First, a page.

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Animals galore at Florida parks

Wet ‘n wild Rhino Rally is among highlights

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Issue an animal alert. The zebras, rhinos and chimpanzees have arrived.

At Busch Gardens in Tampa, the news is Rhino Rally, a bumpy Land Rover ride through a rugged landscape home to elephants, gazelles and rare white rhinos. At Disney, it's the remarkably authentic Animal Kingdom Lodge, where guests can watch giraffes graze just outside their room balconies.

At Universal Studios, it's a delightful new "Animal Planet Live!" show featuring video clips and live appearances by a cast of chimps, orangutans and a boa constrictor. At SeaWorld, it's a new show starring animal shelter refugees and a new hitching barn for the famous Clydesdales.

Compared to years past, when central Florida has been agog over new billion-dollar theme parks and dozens of flashy new rides, the summer of 2001 may seem a bit tame. The snazziest park innovations are happening elsewhere.

Still, central Florida offers enough new twists to tempt even the most experienced theme park hands — including a new water attraction at Wet 'n Wild, astronaut dinners at Kennedy Space Center and a new dining/entertainment area at Pointe Orlando on International Drive.

And if you haven't caught up yet on all the happenings of the past few years — such as Discovery Cove, the sister park to SeaWorld; Islands of Adventure, Universal's ride-crazy park; Hard Rock Hotel at Universal, MGM-Disney's "Who Wants to Be a Millionaire" — Play It! attraction, and the $130 million redevelopment of Kennedy Space Center's visitor complex — you'll have plenty to keep you busy.

Rhino Rally

That rare white rhino blocking the road isn't an animatronic repro. It's one of the live hazards of riding a cross-country rally through Busch Gardens Tampa's Serengeti Plain on its new adventure, Rhino Rally.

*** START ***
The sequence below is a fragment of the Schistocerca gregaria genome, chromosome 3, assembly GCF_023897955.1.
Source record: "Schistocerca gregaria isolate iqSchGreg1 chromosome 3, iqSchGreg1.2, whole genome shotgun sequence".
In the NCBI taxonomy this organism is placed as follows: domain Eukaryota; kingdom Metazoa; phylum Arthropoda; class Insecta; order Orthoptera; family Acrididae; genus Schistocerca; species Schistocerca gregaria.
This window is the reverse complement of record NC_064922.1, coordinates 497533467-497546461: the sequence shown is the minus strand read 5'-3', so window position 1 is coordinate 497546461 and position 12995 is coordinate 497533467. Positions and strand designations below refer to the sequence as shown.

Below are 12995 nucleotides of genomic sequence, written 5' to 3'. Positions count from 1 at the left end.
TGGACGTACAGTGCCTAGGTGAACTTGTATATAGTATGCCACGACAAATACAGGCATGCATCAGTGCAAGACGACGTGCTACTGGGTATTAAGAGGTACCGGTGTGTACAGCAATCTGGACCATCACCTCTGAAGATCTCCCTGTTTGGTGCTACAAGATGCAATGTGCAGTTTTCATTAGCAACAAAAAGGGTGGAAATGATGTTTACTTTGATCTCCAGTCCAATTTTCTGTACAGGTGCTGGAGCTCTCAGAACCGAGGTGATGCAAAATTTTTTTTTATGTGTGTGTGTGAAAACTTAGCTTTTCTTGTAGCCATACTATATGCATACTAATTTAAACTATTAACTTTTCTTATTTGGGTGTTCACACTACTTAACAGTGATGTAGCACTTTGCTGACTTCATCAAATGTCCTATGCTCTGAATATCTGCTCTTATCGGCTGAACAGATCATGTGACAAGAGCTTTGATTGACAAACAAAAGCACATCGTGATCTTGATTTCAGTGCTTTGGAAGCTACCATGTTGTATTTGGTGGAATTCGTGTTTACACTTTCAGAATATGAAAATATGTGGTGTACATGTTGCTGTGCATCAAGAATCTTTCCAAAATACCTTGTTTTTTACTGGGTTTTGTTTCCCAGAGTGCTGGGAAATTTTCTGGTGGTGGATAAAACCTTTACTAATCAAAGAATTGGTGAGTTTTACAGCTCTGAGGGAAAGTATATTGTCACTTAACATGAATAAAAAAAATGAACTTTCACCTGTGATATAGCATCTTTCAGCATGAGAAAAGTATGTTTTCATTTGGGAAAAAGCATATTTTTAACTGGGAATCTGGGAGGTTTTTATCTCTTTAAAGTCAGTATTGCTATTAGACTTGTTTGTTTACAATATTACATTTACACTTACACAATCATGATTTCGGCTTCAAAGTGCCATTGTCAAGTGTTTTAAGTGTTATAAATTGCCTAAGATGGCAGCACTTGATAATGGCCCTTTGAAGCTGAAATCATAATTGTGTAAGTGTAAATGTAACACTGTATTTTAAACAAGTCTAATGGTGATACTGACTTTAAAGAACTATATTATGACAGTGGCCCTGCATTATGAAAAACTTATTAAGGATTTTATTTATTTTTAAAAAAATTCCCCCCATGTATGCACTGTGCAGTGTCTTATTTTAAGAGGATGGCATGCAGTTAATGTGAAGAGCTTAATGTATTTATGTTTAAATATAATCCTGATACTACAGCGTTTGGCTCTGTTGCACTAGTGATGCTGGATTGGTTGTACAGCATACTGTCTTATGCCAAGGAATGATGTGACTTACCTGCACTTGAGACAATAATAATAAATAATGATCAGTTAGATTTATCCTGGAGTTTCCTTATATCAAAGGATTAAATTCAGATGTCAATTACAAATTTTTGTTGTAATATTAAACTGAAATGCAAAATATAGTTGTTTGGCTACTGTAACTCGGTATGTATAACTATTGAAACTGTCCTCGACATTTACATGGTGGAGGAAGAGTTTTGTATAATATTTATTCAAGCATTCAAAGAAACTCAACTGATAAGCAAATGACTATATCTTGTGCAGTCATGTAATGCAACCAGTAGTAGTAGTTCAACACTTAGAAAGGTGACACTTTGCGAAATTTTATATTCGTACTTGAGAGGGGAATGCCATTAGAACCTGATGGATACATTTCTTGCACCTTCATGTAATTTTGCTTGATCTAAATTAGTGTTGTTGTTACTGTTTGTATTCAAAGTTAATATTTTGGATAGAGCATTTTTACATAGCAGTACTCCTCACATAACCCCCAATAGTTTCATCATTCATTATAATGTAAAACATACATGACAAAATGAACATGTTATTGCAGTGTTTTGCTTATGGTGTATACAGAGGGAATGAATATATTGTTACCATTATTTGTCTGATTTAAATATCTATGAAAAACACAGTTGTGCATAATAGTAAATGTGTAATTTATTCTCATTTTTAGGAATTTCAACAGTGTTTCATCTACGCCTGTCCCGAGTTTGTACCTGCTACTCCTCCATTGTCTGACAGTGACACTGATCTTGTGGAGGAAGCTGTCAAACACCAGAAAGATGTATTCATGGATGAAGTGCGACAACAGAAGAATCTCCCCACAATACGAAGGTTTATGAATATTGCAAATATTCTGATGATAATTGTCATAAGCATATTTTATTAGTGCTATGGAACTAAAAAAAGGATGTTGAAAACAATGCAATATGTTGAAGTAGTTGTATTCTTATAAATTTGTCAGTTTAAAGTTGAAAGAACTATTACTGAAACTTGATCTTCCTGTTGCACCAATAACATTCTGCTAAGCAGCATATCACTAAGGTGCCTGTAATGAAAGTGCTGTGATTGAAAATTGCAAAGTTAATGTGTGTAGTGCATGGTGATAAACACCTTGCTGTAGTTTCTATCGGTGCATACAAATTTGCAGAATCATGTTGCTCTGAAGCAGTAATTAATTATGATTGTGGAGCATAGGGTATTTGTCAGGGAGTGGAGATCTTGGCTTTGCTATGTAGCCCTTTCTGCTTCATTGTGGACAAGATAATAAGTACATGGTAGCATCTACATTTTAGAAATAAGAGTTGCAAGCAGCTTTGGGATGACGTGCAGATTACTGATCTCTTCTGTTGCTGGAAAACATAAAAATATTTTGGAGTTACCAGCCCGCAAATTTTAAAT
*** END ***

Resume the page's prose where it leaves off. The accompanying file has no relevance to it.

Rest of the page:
Like the Kilimanjaro Safaris at Disney's Animal Kingdom in Orlando, Rhino Rally takes guests through a live animal habit across an African-style savanna. But that's where similarities end.

Disney's attraction is a remarkably realistic photo safari through a beautifully landscaped plain where the main draw is the animals. Rhino Rally is a lively romp that is as much adventure as animal experience.

Sixteen riders plus a navigator clamber into a specially designed Land Rover to make their bid in the running of the 34th annual Rhino Rally cross-Africa race. Aboard is a driver who navigates rocks, streams and rutted roads and acts as tour guide, pointing out such endangered species as the rhinos and Asian elephants, plus zebras, cape buffalo and scimitar-horned oryx.

A total of 17 species — all bred in zoos, says vice president Glenn Young — live on the 16-acre plain.

The first half of the eight-minute ride replicates a traditional safari through five different habitats, with views of animals that are surprisingly close.

Inevitably, the navigator — an audience volunteer — leads the driver astray, sending the Rover through a jungle and monsoon — yes, you'll get a little wet — and onto a pontoon bridge that breaks away and is swept down the Zambesi River through rocky canyons. Of course, the rally racers escape from danger and arrive intact.